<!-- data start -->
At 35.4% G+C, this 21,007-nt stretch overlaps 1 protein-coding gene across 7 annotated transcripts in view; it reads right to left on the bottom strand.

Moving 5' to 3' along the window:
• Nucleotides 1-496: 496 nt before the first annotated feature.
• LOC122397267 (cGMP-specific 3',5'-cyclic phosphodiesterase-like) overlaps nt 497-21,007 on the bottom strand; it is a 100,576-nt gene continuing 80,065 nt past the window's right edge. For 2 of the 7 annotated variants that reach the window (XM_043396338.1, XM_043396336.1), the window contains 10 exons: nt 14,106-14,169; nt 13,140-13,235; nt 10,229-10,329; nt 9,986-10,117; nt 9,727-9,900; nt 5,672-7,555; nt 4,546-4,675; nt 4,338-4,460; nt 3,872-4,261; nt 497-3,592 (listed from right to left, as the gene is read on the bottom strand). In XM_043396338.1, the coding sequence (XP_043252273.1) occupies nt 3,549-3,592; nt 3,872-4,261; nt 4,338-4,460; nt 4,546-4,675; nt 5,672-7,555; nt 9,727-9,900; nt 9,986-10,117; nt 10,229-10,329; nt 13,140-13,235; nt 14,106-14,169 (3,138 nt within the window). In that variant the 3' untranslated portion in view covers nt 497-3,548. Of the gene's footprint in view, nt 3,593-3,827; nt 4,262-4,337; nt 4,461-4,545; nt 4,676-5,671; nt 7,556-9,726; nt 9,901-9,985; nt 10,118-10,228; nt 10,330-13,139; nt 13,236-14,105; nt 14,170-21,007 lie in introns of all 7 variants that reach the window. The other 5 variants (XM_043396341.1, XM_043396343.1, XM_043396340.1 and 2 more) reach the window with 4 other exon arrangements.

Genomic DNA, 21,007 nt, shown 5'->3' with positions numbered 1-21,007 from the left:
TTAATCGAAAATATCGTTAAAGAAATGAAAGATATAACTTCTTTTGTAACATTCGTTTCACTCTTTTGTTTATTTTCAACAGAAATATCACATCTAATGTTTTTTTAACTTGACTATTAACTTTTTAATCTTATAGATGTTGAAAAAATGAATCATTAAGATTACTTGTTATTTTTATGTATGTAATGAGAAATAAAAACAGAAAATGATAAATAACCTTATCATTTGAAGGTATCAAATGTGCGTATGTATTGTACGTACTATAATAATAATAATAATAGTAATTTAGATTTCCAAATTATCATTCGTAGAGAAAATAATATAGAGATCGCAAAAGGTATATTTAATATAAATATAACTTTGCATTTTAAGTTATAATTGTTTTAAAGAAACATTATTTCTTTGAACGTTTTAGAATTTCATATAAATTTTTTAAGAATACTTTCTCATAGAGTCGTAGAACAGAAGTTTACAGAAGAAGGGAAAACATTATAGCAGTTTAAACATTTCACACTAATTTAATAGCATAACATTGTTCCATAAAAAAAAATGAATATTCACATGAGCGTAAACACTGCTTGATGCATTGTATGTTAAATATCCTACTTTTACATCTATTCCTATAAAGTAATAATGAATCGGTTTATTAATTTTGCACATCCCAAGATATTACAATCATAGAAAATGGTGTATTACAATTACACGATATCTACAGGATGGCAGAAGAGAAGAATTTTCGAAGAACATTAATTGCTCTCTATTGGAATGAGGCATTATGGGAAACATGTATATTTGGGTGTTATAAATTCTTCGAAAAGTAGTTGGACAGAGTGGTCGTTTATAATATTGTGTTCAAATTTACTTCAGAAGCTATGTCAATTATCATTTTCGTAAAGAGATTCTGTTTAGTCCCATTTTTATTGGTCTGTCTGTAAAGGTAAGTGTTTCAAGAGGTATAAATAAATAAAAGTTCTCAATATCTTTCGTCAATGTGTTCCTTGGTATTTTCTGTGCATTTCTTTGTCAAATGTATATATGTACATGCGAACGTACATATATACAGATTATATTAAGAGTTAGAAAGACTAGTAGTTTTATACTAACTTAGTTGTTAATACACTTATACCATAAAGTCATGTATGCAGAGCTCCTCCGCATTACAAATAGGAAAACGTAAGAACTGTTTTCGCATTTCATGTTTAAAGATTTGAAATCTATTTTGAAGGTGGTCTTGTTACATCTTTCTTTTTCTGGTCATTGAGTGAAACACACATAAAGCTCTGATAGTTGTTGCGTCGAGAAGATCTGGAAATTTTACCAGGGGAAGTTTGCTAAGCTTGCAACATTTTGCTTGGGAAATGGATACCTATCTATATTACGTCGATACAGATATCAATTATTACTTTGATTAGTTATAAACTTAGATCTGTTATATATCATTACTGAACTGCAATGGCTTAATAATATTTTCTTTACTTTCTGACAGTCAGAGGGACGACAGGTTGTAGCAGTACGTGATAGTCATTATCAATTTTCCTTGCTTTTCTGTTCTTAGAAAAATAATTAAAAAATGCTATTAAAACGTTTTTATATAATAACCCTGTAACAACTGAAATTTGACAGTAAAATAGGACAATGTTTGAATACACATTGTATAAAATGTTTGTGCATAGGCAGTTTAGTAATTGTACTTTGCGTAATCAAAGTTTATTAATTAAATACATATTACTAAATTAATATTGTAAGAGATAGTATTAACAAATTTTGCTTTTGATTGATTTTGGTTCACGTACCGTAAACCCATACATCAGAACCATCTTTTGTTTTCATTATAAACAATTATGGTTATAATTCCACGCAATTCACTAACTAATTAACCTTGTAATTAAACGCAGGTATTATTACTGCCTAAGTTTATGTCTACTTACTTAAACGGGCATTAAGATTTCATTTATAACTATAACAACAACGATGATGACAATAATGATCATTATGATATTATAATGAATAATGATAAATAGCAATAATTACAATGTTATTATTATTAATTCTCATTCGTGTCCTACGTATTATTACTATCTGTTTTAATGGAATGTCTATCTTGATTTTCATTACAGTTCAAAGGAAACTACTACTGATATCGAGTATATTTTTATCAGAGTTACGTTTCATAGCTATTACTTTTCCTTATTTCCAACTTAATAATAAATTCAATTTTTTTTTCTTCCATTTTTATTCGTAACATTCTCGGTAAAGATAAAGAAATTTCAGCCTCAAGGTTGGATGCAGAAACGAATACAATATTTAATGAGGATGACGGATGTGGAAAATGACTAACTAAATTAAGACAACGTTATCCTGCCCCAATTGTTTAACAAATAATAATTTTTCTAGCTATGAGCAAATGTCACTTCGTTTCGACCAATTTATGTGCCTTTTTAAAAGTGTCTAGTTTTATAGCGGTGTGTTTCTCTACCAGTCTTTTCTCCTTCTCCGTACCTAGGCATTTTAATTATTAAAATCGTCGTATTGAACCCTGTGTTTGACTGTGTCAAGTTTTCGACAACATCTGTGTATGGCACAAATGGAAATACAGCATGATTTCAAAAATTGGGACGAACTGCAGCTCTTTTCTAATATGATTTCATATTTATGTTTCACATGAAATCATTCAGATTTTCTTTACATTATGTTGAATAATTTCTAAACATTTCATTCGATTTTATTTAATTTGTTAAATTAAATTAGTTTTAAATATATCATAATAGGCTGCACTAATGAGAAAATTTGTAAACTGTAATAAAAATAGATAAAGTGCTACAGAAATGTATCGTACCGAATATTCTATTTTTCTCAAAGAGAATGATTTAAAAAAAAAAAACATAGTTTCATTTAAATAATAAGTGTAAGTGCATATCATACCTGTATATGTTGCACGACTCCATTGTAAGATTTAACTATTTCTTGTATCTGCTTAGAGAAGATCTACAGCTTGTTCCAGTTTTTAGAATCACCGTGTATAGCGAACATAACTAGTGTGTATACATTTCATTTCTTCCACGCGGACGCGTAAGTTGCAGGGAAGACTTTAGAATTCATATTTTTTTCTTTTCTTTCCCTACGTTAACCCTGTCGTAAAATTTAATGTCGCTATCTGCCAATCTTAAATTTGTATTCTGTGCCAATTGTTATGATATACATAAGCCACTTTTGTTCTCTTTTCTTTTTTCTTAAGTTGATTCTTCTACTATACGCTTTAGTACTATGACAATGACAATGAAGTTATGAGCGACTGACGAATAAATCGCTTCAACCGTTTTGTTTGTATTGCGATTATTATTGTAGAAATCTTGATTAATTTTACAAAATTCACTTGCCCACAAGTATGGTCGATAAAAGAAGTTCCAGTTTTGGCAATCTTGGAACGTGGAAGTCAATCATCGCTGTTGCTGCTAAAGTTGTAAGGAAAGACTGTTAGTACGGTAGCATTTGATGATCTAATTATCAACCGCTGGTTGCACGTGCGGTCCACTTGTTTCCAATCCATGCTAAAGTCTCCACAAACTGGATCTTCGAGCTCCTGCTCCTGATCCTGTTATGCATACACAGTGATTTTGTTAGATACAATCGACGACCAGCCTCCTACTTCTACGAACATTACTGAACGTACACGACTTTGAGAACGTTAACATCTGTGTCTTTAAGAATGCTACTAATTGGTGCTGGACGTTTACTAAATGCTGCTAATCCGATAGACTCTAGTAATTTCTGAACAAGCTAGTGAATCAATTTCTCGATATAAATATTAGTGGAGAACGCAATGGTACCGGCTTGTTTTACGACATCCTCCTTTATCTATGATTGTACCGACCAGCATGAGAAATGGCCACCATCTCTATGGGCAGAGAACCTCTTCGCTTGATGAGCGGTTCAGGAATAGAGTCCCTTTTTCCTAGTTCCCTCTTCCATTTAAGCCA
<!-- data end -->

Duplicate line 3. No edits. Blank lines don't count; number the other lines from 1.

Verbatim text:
• Nucleotides 1-496: 496 nt before the first annotated feature.